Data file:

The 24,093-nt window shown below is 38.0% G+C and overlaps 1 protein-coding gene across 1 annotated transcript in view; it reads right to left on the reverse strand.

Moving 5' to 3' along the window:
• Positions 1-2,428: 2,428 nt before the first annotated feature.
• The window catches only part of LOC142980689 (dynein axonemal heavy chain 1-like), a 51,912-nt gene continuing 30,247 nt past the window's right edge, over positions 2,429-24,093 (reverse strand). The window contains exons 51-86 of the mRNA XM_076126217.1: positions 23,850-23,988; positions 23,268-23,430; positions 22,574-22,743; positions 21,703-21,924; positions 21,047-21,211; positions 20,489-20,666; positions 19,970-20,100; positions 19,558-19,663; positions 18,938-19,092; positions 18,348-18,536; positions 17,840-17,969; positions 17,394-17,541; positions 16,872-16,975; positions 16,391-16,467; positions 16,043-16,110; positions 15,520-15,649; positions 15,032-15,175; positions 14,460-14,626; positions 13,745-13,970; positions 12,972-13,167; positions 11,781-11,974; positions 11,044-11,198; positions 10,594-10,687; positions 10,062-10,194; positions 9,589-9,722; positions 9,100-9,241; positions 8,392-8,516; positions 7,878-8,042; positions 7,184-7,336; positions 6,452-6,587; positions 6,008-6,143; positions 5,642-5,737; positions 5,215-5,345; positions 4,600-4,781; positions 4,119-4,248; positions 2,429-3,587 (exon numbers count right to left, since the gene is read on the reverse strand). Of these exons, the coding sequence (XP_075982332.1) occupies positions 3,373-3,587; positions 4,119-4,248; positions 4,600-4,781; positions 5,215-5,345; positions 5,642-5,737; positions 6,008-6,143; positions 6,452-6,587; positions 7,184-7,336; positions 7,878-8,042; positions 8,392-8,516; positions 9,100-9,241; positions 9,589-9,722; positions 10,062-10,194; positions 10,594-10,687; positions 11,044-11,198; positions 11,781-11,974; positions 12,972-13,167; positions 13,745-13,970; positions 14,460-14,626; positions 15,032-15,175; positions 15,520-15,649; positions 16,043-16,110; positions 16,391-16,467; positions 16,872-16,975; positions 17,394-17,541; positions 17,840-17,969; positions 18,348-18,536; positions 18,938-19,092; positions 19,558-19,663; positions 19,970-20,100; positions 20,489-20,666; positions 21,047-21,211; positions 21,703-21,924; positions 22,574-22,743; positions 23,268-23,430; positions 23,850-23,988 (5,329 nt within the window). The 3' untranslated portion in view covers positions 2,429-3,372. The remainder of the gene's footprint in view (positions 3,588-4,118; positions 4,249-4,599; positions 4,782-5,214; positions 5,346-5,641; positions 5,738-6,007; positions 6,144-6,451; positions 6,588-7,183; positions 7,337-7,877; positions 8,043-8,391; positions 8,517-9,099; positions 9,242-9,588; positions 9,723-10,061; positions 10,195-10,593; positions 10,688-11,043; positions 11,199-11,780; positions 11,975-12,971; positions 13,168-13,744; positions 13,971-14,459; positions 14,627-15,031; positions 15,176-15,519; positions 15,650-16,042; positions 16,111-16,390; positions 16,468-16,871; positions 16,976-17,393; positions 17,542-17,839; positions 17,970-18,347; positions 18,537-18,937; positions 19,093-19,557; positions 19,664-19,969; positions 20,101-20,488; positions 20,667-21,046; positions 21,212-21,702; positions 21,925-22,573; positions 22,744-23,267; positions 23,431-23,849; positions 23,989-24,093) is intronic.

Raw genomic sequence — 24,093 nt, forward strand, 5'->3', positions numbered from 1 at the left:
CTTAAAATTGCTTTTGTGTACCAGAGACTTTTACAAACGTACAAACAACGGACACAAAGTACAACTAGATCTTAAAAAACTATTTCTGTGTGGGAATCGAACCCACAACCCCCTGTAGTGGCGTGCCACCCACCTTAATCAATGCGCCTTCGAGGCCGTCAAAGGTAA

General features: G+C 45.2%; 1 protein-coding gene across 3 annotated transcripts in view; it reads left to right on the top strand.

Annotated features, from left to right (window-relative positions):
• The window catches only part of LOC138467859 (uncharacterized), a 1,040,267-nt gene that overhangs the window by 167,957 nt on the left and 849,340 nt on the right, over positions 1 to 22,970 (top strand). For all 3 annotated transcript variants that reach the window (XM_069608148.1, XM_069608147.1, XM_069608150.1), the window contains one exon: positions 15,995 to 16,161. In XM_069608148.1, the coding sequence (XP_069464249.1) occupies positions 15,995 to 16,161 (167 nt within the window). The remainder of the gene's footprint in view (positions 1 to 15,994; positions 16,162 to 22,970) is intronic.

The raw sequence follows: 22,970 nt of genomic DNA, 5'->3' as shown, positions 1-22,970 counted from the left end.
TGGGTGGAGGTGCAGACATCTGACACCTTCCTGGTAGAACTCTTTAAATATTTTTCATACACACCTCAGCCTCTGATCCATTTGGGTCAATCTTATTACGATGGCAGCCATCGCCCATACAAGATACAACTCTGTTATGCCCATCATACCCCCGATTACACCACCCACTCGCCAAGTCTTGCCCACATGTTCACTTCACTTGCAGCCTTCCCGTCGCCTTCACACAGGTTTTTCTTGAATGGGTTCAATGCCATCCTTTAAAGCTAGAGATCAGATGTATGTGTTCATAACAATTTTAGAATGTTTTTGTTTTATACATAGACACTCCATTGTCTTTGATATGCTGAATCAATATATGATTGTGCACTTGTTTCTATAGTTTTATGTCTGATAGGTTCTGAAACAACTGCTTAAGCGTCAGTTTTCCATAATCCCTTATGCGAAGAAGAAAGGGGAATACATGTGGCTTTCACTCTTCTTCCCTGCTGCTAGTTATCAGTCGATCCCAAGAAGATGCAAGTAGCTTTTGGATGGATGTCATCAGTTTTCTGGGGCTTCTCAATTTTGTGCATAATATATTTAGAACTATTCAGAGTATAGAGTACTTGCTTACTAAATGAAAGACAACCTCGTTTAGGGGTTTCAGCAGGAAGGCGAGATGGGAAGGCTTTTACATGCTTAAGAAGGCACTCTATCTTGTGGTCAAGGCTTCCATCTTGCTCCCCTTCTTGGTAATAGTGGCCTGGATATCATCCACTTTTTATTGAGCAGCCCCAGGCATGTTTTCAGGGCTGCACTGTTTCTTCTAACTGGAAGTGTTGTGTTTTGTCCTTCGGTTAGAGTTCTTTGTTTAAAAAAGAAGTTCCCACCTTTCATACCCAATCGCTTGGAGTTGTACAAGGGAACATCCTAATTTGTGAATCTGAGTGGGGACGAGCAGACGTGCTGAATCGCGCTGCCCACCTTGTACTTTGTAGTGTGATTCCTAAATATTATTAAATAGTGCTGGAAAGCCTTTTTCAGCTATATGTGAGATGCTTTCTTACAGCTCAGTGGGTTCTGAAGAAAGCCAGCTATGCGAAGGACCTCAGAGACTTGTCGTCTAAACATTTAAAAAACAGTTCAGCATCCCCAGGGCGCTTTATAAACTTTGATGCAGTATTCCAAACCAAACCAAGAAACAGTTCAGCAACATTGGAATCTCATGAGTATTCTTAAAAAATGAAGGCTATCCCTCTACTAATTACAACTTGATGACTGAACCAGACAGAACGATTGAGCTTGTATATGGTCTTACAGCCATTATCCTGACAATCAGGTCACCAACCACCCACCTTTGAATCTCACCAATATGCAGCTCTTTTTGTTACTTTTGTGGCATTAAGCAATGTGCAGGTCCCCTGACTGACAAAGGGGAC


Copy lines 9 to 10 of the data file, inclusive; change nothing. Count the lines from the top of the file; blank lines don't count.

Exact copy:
• The window catches only part of LOC138467859 (uncharacterized), a 1,040,267-nt gene that overhangs the window by 167,957 nt on the left and 849,340 nt on the right, over positions 1 to 22,970 (top strand). For all 3 annotated transcript variants that reach the window (XM_069608148.1, XM_069608147.1, XM_069608150.1), the window contains one exon: positions 15,995 to 16,161. In XM_069608148.1, the coding sequence (XP_069464249.1) occupies positions 15,995 to 16,161 (167 nt within the window). The remainder of the gene's footprint in view (positions 1 to 15,994; positions 16,162 to 22,970) is intronic.

The raw sequence follows: 22,970 nt of genomic DNA, 5'->3' as shown, positions 1-22,970 counted from the left end.